• p. 155: “In the second, musicians wailed away on their sackbuts, crumhorns, fydels, and the softer lutes.” – A medieval instrument resembling the trombone; A wind instrument of the Renaissance with a curving tube and a double reed; Presumably fiddles?
  • p. 194: “Humming, we danced about the room in a fast lavolta, then a slow pavane.” – a Renaissance dance for couples, associated with the galliard and done to the same kind of music. Its main figure consisted of a turn and lift in a sort of closed position, which could be done either to the right or to the left.
  • p. 225: ““Angelica, ivory, mithridate and black pitch to smear on that man’s face you hate.”” – a confection believed to contain an antidote to every poison.
  • p. 250: “She was the beautiful – at least he gave me that – termagant elder daughter of a man who refused to let his charming younger daughter wed until the shrew was off his hands.” – violent; turbulent; brawling; shrewish.
  • p. 347: ““Now he claims she committed adultery with him and gave him running of the reynes, and she’s begging me to ask you to testify on her behalf in court.”” – gonorrhea (I think? Judging by the Google results, it wasn’t a common term.)

Quotes and page numbers are from an uncorrected advance copy, and may be different in the final published work.

14 Comments leave one →
  1. January 20, 2009 1:35 am

    Lovely review! I’ve wanted to read this one for some time now, but just haven’t quite gotten there yet. Sounds like a very enjoyable read!

  2. January 20, 2009 3:22 am

    If I ever get this, I’ll be sure to take your advice and brush up on my shakespeare knowledge beforehand.

  3. January 20, 2009 12:21 pm

    Sounds like a wonderful book – maybe not as fleshed out as it could be, but still one that has caught this Bardolator’s attention!

    Mystery, intrigue, scandal, and tights? Sign me up for Shakespeare!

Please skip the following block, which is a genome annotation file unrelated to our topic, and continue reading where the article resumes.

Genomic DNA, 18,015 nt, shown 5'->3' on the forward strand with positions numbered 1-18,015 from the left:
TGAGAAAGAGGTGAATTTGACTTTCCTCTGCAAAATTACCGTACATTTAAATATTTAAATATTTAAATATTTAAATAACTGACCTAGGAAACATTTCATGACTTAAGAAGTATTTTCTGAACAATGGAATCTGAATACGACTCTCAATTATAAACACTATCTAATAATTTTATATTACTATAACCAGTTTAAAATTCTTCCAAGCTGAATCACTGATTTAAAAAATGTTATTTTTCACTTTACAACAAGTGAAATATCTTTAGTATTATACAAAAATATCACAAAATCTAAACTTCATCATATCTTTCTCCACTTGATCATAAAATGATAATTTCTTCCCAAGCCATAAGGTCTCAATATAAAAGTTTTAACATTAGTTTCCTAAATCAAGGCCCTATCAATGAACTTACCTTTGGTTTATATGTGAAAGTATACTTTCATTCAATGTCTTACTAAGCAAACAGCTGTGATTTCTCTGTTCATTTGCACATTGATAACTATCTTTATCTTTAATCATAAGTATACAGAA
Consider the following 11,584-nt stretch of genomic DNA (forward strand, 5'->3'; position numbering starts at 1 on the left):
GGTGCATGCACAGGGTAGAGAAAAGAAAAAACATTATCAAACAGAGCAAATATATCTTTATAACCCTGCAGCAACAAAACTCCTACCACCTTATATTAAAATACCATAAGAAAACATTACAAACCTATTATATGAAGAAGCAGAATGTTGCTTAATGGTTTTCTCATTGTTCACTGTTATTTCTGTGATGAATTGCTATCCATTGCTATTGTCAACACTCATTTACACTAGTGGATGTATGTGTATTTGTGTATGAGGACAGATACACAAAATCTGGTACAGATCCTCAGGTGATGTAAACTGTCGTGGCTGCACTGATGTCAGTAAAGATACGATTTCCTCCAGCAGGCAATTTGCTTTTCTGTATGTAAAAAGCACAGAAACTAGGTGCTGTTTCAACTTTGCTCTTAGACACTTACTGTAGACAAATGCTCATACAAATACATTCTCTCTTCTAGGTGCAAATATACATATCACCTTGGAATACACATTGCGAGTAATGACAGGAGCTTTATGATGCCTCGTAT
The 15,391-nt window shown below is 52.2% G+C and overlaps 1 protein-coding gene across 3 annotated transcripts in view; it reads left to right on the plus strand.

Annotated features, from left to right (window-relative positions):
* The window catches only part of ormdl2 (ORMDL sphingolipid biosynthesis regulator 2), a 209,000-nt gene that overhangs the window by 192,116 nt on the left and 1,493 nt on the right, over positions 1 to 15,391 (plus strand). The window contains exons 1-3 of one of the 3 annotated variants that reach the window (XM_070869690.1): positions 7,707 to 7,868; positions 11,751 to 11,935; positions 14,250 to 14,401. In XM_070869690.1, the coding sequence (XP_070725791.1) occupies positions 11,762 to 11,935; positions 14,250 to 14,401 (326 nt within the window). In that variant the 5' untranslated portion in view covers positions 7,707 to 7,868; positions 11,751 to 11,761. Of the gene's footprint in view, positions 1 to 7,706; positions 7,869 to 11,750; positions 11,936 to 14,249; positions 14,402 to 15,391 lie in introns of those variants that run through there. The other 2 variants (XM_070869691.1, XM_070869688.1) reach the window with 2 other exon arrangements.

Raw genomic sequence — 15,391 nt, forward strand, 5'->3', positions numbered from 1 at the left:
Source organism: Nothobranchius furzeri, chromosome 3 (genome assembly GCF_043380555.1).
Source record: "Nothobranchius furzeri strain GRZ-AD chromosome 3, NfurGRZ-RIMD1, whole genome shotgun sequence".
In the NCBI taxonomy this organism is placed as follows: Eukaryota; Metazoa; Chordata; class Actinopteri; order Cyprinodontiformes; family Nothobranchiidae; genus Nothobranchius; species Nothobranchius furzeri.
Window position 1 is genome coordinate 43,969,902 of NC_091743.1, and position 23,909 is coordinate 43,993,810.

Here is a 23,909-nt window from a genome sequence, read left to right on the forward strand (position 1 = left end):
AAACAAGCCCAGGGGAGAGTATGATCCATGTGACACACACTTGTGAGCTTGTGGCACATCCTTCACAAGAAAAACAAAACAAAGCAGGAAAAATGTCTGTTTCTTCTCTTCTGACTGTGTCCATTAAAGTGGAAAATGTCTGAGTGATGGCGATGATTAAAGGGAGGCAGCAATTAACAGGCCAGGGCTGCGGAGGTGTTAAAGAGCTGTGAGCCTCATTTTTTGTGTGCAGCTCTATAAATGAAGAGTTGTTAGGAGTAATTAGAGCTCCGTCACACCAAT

4. January 20, 2009 4:54 pm

    Michele – It was! I hope you enjoy it when you get to it!

    Lenore – I think a quick trip through Wikipedia should just about do, plus there’s a site that’s listed in the Author’s Note where you can see pictures of some of the actual documentary evidence throughout Shakespeare’s life.

    Chelsea – Bardolator? Is that a real word? Anyways, it was a very enjoyable read, and got me interested in the actual history, which is one of the reasons I read historical fiction.

  5. January 20, 2009 6:38 pm

    Great review. I’ve wanted to read this one for a while now but haven’t gotten around to it.

  6. January 21, 2009 10:43 am

    I love reading about Shakespeare, and I had no idea he may have had another wife! Have you read A Year in the Life of Shakespeare: 1599? I really enjoyed it, and learned a lot, too. :)

  7. January 21, 2009 10:46 am

    Darlene – It’s worth bumping up the list.

    Jessi – I haven’t heard about it, but it looks interesting; thanks for the tip!

  8. January 21, 2009 4:37 pm

    I really like the sound of this. I love me some good historical fiction. And it being Shakespeare related is definitely a plus.

  9. January 21, 2009 11:39 pm

    I absolutely can not wait to read this one – and your review is making me drool even more!

  10. January 22, 2009 9:04 am

    Nymeth – That was my exact thought process when I requested it. :)

    Carrie – Oh no! No drooling on the books!

  11. January 23, 2009 8:46 am

    This is going on my TBR – I’m already planning what to read during the summer when we go to the cottage. I think I’ll read only books about Shakepeare – theme reading (yes I’m a geek)

    This will be perfect, along with the ‘Will in the World’ now I just need to find a good book about the Shakespeare identity theory.

  12. January 23, 2009 3:23 pm

    I remember this catching my eye when I first saw it listed – the cover is gorgeous!

    I am one who would enjoy it, but need to take that wikipedia refresher course to get the most out of it :)

    I love the vocab you listed at the end of the review – “running of the reynes” – who knew!?

  13. January 23, 2009 4:29 pm

    Joanne – I love theme reading, although I normally try to bring a variety with me on vacation, so if I get sick of one thing, I have something different on hand.

    Dawn – I do love the cover, although it’s not exactly fitted to the book, since Anne Whateley in the book is half-Italian, with dark hair and olive skin. :)